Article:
Elizabeth Nelson Tompkins

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Elizabeth Nelson Tompkins (October 1, 1897 - June 25, 1981) was the first female graduate of UVA Law School.


Tompkins was born in Albemarle County to Samuel Woods Tompkins and Sarah Nelson Tompkins. She attended and graduated from St. Catherine's School for Girls in Richmond, an Episcopal school then known as the Virginia Randolph Ellett School in 1915. Tompkins went to Westhampton College (the women's college of the University of Richmond), where she received her bachelor's degree, then Columbia University, where she completed a master's degree.[1]

In 1920, Tompkins was one of the first women admitted to the Law School at the University of Virginia after the General Assembly passed a law allowing white women to enroll in graduate and professional school programs at public schools. She said of her time in the law school, "It took them one semester to find out that I was not after a husband and another semester to find out that I could do the work.”[2] She graduated in 1923, the first woman to do so, finishing near the top of the class.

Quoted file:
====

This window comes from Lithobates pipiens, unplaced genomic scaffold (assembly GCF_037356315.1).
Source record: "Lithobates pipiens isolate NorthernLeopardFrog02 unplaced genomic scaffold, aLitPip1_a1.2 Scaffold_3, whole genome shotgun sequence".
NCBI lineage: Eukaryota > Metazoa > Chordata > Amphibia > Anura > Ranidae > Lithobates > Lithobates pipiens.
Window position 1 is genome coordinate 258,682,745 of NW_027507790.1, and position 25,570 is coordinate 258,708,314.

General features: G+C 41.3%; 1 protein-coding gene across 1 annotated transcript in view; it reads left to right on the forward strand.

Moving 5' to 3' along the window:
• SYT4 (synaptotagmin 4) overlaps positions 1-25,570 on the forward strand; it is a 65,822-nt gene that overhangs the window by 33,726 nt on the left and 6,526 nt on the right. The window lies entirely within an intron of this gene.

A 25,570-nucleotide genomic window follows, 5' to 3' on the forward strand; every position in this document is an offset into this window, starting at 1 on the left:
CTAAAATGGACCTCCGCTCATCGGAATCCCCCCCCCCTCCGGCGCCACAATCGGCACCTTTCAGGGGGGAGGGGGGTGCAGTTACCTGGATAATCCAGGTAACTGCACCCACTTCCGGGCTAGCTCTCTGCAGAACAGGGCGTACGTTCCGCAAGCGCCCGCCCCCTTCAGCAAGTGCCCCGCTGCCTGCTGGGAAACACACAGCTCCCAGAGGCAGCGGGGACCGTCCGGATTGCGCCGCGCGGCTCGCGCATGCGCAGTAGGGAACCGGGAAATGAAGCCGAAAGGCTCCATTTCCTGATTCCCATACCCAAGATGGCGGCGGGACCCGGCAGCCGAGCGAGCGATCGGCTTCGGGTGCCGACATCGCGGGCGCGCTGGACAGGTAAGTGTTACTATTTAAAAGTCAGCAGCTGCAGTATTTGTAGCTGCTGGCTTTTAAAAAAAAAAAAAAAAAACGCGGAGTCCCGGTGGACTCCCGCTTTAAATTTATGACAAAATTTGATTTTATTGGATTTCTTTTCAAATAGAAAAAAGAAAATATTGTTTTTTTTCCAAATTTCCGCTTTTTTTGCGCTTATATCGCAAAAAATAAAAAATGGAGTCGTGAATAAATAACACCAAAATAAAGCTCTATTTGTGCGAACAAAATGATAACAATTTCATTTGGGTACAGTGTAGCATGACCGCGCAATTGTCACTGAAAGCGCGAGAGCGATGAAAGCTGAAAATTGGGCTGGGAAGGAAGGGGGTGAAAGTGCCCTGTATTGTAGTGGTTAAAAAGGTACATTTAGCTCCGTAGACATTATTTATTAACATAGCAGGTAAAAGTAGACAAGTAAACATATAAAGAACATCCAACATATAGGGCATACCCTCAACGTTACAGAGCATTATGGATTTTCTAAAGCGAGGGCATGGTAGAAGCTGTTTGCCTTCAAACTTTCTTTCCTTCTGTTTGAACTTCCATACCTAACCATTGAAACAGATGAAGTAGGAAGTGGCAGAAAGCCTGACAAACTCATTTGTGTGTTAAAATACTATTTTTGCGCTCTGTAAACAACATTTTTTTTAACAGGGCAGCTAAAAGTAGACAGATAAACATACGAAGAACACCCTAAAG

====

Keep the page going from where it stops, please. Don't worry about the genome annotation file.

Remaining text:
The UVA Law School Class of 1923, with Tompkins circled

Following her graduation, Tompkins was the first woman admitted to the Virginia Bar. She clerked for two years under R.T.W. Duke Jr. before moving to Richmond in the hopes of finding more fulfilling work. In Richmond she practiced law and served as commissioner in Hanover County and the city of Richmond itself. Tompkins served on the Board of Trustees of the University of Richmond for over thirty years, and received an honorary doctor of laws from the University in 1970. She practiced law until 1979, when she retired. She passed away just two years later, at the age of 83.[1]

Tompkins' portrait by Frances Brand

In the last decade of her life, Tompkins was painted by Frances Brand as part of her "Firsts" Collection.[3]


  1. 1.0 1.1 Web. Our History: Featured Alumni/ae: Tompkins, Elizabeth N., 1923, UVA Law Library
  2. Web. How women found their place at Mr. Jefferson’s University, Sarah Lindenfeld Hall, UVA Magazine
  3. Web. Frances Brand’s “Firsts” Collection, Ineke La Fleur, Albemarle-Charlottesville Historical Society